• having the Church reclaim its role as sponsor of the arts by providing resources to encourage young people to create and interpret their own cultural products, to do “local” theology of culture. 11 I know of one church that constructed a recording studio to be used by any young people in the city. Young musicians may use this studio without taking an orthodoxy test. They are welcome to simply create their own forms of culture under the aegis of the church. It is a marvelous example of the church at the service of the world. Why has contemporary U.S. Christianity so often surrendered this once-great role as patron of the arts?

And so I return to what was perhaps the intended meaning of "wired world" for this conference: the increasing prevalence of globally interlinked electronic media, particularly the Internet, in everyday life. Using this wired world to understand and contest our global corporate enmeshment is one important resource for an anti-docetic economics. 12 Many of the protestors in Quebec recently used cell phones, pagers, and hand-held emailers to coordinate their tactics. I used the Internet for much of the research for my own clothing inventory, and I try to help others in ministry to do the same. The dematerialized wired world can help reconnect us to the other wired world: a dematerializing economy built on a very material base.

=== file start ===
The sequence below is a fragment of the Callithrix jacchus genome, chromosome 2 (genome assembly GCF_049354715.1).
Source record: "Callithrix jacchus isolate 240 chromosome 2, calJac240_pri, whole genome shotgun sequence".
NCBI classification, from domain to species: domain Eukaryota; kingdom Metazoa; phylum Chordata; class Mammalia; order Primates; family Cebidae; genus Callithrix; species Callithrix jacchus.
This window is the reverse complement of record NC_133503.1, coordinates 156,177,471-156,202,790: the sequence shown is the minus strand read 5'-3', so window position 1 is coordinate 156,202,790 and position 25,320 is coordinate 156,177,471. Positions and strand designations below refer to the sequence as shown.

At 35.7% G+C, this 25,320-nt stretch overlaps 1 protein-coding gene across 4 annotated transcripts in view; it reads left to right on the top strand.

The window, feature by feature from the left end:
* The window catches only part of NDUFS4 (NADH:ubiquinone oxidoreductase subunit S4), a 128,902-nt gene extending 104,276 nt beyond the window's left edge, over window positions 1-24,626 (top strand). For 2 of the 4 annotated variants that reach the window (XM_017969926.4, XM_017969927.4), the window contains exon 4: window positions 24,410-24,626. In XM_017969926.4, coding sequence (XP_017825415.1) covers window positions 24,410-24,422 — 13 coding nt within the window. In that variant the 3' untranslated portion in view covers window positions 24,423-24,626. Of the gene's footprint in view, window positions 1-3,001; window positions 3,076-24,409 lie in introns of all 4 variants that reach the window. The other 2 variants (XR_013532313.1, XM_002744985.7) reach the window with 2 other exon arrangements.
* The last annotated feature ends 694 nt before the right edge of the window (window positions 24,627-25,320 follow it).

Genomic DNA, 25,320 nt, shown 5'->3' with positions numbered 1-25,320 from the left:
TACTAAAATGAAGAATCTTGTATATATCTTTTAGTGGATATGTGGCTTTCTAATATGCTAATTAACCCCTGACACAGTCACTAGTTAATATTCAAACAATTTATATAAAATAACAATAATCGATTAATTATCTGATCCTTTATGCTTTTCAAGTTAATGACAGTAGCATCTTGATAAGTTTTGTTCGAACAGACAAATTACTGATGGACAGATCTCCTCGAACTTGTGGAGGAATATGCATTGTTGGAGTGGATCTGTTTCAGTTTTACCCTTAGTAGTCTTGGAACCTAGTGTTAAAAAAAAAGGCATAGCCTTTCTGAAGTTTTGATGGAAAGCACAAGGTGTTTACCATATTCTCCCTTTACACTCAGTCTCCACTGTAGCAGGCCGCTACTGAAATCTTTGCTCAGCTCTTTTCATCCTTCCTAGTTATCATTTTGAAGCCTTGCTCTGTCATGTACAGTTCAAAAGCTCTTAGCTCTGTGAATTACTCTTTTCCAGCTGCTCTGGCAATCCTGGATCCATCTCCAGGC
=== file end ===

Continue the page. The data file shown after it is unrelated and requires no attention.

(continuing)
Our wired world, in these ambiguous senses, serves as both hegemony and resistance. A wired world is the Sitz im Leben in which economies of salvation are worked out among younger generations. Indeed, what is the meaning of the "economy of salvation" today? What is its performative content in our churches? Can the spiritual and economic senses of the economy of salvation be more sacramentally or christologically joined in our praxis? Can we talk about or practice the economy of salvation anymore with a very narrow sense of "economy"?